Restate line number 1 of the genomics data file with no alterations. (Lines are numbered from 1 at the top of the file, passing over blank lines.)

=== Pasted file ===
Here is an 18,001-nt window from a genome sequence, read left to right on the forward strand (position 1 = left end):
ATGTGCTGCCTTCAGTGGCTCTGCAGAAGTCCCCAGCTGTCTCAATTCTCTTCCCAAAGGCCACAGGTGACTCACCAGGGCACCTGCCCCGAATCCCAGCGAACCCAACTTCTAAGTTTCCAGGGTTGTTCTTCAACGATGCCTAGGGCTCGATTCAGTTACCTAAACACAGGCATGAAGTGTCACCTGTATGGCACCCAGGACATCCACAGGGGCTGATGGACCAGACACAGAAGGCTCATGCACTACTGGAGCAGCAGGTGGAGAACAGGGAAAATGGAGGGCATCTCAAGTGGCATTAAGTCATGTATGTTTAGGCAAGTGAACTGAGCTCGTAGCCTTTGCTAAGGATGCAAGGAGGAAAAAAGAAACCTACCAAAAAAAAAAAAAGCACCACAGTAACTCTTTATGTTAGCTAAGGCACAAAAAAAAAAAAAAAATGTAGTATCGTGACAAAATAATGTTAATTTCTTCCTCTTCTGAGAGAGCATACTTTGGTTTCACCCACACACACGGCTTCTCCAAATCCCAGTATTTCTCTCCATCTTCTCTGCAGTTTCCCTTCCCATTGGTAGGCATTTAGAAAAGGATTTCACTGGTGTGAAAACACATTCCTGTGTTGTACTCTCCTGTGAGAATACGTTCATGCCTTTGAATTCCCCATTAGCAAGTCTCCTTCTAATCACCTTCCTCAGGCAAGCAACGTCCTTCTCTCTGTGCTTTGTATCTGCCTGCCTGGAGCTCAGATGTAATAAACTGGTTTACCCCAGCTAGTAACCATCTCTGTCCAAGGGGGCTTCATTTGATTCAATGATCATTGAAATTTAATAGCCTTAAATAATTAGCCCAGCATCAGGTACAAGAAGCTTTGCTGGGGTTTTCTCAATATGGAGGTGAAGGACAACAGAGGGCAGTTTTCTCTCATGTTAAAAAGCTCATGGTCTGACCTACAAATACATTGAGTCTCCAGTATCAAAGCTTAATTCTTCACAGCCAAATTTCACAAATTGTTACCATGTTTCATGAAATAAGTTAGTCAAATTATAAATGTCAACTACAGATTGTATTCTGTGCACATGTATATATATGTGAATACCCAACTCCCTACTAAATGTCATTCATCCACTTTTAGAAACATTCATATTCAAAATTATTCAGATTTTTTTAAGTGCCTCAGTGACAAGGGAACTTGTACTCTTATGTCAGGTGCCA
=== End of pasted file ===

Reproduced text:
Here is an 18,001-nt window from a genome sequence, read left to right on the forward strand (position 1 = left end):